from the no-pledge-no-problem dept.
NewsCloud writes "After the LA Times reported that the Gates Foundation often invests in companies hurting the very communities Bill and Melinda want to help, the Seattle Times reported the foundation planned 'a systematic review of its investments to determine whether it should pull its money out of companies that are doing harm to society'. Shortly after that interview, the Gates Foundation took down their public statement on this and replaced it with a significantly altered version which seems to say that investing responsibly would just be too complex for them and that they need to focus on their core mission: 'There are dozens of factors that could be considered, almost all of which are outside the foundation's areas of expertise. The issues involved are quite complex...Which social and political issues should be on the list? ... Many of the companies mentioned in the Los Angeles Times articles, such as Ford, Kraft, Fannie Mae, Nestle, and General Electric, do a lot of work that some people like, as well as work that some people do not like. Some activities might even be viewed positively by some people and negatively by others.'"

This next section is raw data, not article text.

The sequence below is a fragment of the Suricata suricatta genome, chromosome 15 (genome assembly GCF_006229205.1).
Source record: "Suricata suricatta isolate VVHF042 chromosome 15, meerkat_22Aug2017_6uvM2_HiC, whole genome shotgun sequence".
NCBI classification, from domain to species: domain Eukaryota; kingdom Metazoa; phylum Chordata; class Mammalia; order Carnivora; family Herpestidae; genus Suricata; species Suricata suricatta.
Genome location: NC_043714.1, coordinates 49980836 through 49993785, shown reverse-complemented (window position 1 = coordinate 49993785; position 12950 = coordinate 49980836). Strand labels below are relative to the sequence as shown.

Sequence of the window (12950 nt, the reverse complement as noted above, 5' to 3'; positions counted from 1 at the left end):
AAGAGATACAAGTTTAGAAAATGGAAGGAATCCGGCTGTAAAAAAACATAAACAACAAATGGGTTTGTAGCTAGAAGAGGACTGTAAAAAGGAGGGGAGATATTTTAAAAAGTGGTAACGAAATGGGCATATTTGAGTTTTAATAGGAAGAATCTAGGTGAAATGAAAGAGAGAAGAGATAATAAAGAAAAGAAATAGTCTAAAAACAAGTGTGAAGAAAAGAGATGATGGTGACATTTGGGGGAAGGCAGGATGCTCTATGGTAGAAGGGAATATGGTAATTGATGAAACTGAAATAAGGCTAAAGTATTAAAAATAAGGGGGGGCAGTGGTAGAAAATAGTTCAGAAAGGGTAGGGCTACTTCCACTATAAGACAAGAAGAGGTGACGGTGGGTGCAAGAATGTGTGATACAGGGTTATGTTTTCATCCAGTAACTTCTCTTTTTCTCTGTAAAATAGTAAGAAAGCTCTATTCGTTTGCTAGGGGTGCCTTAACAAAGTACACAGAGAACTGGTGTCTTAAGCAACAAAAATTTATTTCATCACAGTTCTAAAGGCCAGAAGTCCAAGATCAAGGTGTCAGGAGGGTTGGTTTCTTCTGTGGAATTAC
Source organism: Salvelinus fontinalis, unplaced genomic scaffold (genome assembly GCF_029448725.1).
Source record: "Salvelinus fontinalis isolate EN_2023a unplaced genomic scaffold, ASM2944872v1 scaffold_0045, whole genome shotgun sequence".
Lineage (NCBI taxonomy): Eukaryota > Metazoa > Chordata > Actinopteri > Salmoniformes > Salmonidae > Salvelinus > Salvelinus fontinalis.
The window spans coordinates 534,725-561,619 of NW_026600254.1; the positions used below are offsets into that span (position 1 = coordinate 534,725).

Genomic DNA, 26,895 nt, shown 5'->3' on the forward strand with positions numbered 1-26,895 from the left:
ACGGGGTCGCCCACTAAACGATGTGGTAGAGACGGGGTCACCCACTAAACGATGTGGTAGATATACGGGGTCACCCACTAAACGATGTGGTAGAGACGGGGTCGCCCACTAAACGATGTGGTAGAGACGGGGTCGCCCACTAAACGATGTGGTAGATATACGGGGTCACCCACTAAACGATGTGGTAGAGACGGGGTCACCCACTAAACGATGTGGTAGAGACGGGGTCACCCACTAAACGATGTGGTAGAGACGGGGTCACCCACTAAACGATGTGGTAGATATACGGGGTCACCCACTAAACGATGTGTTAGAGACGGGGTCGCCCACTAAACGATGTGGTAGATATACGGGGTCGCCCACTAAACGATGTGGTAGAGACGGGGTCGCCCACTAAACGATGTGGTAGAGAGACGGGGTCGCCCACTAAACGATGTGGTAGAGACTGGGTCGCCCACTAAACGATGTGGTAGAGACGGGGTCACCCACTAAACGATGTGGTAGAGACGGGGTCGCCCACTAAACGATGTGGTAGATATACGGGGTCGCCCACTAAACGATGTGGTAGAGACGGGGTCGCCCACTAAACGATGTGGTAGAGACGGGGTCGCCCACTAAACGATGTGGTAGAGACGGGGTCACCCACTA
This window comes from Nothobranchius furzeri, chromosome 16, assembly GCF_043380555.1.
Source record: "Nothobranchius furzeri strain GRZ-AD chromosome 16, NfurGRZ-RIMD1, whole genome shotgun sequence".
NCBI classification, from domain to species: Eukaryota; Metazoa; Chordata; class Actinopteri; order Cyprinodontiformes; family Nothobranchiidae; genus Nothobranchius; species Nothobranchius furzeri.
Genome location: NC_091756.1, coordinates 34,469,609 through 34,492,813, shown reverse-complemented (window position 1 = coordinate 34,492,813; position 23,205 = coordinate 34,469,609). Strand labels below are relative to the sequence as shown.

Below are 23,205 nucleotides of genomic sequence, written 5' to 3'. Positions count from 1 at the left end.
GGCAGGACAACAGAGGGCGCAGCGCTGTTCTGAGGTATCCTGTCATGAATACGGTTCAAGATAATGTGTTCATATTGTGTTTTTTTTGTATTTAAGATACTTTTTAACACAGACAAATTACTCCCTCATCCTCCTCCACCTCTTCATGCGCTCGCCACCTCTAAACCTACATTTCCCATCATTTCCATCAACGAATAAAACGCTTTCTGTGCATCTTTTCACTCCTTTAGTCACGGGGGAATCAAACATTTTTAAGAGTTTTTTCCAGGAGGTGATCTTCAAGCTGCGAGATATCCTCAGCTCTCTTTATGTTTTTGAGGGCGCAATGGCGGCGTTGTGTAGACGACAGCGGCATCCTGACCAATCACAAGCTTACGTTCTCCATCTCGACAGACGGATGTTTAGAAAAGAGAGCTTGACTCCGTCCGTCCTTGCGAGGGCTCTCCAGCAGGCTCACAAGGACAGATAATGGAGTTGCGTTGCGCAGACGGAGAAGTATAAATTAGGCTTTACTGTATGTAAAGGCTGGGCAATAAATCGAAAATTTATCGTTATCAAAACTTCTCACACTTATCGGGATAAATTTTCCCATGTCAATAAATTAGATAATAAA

Programmers used to batch environments may find it hard to live without
giant listings; we would find it hard to use them.
-- D.M. Ritchie